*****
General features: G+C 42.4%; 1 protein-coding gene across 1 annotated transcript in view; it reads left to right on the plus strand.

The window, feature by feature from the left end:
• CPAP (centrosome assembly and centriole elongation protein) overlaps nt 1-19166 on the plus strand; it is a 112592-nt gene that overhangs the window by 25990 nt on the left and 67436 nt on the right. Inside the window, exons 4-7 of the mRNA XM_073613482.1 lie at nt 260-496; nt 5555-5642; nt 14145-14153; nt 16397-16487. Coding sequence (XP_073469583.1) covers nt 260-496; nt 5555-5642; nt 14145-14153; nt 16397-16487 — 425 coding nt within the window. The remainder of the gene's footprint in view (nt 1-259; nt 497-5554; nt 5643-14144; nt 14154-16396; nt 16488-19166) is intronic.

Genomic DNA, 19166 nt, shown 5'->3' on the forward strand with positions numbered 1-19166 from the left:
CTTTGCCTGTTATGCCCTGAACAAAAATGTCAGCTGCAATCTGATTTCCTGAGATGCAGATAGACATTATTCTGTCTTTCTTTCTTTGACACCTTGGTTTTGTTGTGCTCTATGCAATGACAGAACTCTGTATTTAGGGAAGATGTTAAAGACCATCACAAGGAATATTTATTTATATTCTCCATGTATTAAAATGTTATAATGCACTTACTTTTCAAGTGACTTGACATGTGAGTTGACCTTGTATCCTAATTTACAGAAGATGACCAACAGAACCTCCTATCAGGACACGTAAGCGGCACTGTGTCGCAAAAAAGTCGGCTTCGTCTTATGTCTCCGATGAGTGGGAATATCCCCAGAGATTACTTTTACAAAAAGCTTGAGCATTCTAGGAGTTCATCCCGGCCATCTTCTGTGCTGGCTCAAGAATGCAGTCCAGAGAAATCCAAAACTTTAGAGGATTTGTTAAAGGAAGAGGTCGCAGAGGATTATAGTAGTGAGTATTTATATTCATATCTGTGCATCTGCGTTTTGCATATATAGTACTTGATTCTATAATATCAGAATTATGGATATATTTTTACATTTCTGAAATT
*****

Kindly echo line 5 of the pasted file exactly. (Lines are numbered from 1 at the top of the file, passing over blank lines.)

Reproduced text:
CTTTGCCTGTTATGCCCTGAACAAAAATGTCAGCTGCAATCTGATTTCCTGAGATGCAGATAGACATTATTCTGTCTTTCTTTCTTTGACACCTTGGTTTTGTTGTGCTCTATGCAATGACAGAACTCTGTATTTAGGGAAGATGTTAAAGACCATCACAAGGAATATTTATTTATATTCTCCATGTATTAAAATGTTATAATGCACTTACTTTTCAAGTGACTTGACATGTGAGTTGACCTTGTATCCTAATTTACAGAAGATGACCAACAGAACCTCCTATCAGGACACGTAAGCGGCACTGTGTCGCAAAAAAGTCGGCTTCGTCTTATGTCTCCGATGAGTGGGAATATCCCCAGAGATTACTTTTACAAAAAGCTTGAGCATTCTAGGAGTTCATCCCGGCCATCTTCTGTGCTGGCTCAAGAATGCAGTCCAGAGAAATCCAAAACTTTAGAGGATTTGTTAAAGGAAGAGGTCGCAGAGGATTATAGTAGTGAGTATTTATATTCATATCTGTGCATCTGCGTTTTGCATATATAGTACTTGATTCTATAATATCAGAATTATGGATATATTTTTACATTTCTGAAATT